Ayn Rand’s perfect illusion or: Why my son will probably survive Anthem


Arnold Newman, Ayn Rand, 1964. According to biographer Anne C. Heller, Rand believed “the dollar sign was a better symbol than the cross, because it didn’t require the sacrifice of anybody.”

So my ninth-grade son Henry has been assigned Anthem by Ayn Rand. He spent a large portion of his Labor Day weekend on this travesty. Is this necessary? For a young reader to spend any fraction of his formative intellectual years with Rand’s stilted prose and ghastly philosophy? So many great and beautiful books, and they pick Anthem?

Anthem is about a future devoid of both rationality and individuality, a dark age in which science and technology are all but gone, a world subsumed by groupthink. Use of the pronoun “I” is punishable by torturous death. The hero of the book, Equality 7-2521, slowly finds his way out of the system and into the dread Uncharted Forest, where he and his partner in scandal, Liberty 5-3000, discover the first person singular, change their names to Prometheus and Gaea, and, in a final flourish, engrave the word EGO in stone above their front door.

I don’t know much about high school reading lists these days but if it’s collectivist dystopia they want, why not assign something interesting and relevant? Why not Brave New World? 

It’s hard to decide which is worse: Rand’s writing or her philosophy. But maybe that’s a false choice; David Bentley Hart claims that when it comes to Rand, “aesthetic and ideological revulsion are not really separable.”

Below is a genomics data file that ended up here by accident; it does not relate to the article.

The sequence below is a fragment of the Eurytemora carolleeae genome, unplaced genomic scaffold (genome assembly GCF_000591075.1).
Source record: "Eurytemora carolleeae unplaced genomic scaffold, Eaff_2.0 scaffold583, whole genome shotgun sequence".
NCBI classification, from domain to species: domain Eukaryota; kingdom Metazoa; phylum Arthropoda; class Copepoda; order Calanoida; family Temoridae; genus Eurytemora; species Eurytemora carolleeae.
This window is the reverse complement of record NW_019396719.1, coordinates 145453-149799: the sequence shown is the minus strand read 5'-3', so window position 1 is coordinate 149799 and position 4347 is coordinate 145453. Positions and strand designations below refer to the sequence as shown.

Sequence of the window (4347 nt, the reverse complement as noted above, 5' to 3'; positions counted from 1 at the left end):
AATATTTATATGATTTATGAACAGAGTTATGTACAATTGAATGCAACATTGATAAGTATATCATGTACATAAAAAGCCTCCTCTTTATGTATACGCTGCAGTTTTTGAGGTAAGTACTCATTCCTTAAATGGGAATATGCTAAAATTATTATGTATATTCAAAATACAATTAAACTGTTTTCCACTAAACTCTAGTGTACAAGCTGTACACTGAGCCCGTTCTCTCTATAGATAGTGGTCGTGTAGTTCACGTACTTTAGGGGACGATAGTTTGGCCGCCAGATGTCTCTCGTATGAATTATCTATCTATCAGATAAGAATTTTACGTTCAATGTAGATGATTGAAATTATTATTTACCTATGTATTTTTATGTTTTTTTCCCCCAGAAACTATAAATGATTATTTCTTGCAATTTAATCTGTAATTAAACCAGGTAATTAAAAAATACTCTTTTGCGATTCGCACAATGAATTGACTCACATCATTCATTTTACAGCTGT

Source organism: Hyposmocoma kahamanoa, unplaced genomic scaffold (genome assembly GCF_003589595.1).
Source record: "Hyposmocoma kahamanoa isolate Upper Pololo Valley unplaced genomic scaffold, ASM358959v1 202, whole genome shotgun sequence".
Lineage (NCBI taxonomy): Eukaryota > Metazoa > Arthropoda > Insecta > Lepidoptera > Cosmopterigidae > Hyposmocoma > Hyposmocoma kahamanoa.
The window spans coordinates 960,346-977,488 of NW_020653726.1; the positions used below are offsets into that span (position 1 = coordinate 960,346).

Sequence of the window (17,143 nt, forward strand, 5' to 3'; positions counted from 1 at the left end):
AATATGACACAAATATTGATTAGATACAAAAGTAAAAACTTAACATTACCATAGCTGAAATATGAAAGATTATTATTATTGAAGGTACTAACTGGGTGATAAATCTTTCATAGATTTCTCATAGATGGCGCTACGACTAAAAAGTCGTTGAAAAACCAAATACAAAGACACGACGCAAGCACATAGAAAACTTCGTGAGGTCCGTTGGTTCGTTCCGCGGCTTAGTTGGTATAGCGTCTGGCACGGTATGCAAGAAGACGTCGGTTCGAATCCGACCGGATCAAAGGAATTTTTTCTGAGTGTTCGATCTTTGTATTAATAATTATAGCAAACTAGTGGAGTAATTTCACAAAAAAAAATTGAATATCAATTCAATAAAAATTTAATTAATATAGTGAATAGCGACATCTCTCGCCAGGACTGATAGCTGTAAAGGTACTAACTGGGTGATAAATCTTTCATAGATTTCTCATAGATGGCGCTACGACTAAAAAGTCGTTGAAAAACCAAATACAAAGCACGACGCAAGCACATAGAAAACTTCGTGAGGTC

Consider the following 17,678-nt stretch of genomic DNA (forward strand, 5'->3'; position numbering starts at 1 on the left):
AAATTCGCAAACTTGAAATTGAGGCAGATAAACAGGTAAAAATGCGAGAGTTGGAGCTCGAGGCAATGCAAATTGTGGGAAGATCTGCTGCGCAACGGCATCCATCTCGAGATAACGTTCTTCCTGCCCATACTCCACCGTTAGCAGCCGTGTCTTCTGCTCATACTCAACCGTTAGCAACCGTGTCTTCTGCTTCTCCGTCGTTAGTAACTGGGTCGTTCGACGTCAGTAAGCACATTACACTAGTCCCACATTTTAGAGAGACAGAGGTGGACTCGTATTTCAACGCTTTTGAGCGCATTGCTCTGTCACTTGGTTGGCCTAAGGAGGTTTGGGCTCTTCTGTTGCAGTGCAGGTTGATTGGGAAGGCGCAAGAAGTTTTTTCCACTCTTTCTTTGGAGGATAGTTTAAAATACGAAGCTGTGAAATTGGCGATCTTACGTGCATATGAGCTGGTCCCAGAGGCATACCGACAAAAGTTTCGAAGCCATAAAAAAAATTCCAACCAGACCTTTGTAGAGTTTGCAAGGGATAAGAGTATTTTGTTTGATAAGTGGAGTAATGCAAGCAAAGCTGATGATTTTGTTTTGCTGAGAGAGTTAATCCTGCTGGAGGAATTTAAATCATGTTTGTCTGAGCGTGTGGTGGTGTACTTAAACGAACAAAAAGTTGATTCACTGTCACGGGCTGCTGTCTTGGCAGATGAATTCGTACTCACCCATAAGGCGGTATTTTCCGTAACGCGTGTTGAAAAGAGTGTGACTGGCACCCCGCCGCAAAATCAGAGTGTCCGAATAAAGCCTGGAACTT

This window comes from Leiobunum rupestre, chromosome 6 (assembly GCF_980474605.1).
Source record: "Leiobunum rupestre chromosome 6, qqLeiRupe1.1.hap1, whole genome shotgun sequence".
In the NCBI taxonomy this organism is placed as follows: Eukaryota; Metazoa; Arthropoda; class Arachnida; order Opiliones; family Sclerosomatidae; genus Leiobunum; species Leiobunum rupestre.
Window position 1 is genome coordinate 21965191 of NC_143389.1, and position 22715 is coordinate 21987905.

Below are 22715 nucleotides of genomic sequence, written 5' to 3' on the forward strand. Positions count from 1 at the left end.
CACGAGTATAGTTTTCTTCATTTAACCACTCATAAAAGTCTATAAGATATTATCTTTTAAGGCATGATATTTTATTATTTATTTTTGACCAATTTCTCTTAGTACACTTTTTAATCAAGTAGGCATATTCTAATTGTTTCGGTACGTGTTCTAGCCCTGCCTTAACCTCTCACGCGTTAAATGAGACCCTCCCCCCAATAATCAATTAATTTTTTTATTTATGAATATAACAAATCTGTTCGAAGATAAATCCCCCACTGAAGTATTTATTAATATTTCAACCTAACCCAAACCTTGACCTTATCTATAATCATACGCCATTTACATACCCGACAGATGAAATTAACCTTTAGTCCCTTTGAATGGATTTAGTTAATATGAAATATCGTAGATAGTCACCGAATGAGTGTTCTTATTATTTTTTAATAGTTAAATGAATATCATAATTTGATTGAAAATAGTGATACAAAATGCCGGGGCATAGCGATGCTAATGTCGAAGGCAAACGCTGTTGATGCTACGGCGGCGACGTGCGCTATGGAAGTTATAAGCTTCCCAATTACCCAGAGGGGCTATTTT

He may be right. Anthem‘s cure for what ails us is as simple as it is wrong: the worship of ego, of the first person singular. This is of course a bleak prospect, a gesture of death, but its presentation in Anthem is so cartoonish that it simply cannot be taken seriously. Perhaps this is necessary — is there a stylist alive who could possibly beautify Rand’s ideas? We think not.

Life is too short and wondrous for such an awful book, yet there Anthem rests on Henry’s desk, dog-eared, spine broken.

On second thought, though, maybe I needn’t worry. Henry’s no fool and Rand’s perfect inversion of Christianity has undeniable pedagogical value. It’s always instructive to see solutions that are exactly wrong. The message of Anthem is precisely what we must not believe, writ large and without ambiguity. The ego — what we think we are — is, after all, the one thing Christ calls us to kill: you must lose your life to save it; the last shall be first, blessed are they who mourn.

Thomas Merton is eloquent on this point. In New Seeds of Contemplation he equates the ego with what he (and others before and after him) calls the false self. Our ego, says Merton, is no more than our private fantasy of ourselves, a false self God does not know.

Every one of us is shadowed by an illusory person: a false self.

This is the man I want myself to be but who cannot exist, because God does not know anything about him. And to be unknown of God is altogether too much privacy.

My false and private self is the one who wants to exist outside the reach of God’s will and God’s love — outside of reality and outside of life. And such a self cannot help but be an illusion.

We are not very good at recognizing illusions — the ones we are born with and which feed the roots of sin. For most of the people in the world, there is no greater subjective reality than this false self of theirs, which cannot exist. A life devoted to the cult of this shadow is called a life of sin.